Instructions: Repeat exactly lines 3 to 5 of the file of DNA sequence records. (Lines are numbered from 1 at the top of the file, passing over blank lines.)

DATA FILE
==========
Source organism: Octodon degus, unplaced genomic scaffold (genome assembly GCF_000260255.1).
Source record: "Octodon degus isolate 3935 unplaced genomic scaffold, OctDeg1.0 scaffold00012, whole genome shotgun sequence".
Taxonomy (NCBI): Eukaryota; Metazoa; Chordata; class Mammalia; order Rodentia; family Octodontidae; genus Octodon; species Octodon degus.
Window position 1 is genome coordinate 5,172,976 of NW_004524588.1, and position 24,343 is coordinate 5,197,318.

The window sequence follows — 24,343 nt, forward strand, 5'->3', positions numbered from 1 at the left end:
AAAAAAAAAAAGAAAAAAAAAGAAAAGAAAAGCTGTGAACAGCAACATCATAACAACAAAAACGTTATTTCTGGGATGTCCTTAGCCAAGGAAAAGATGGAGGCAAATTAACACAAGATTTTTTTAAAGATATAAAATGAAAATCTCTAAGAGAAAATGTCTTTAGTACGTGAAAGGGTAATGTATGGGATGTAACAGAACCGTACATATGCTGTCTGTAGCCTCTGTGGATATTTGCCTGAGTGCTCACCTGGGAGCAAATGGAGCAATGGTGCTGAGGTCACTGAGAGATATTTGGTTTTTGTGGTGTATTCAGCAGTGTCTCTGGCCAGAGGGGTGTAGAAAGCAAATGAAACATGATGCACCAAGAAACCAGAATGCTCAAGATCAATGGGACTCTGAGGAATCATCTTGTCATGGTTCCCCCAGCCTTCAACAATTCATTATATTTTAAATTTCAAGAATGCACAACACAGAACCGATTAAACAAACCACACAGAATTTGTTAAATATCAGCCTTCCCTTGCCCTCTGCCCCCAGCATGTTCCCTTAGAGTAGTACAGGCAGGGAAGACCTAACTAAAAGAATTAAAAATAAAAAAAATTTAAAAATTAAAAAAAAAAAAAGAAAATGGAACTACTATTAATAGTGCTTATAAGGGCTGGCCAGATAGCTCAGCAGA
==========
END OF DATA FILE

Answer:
Taxonomy (NCBI): Eukaryota; Metazoa; Chordata; class Mammalia; order Rodentia; family Octodontidae; genus Octodon; species Octodon degus.
Window position 1 is genome coordinate 5,172,976 of NW_004524588.1, and position 24,343 is coordinate 5,197,318.

The window sequence follows — 24,343 nt, forward strand, 5'->3', positions numbered from 1 at the left end: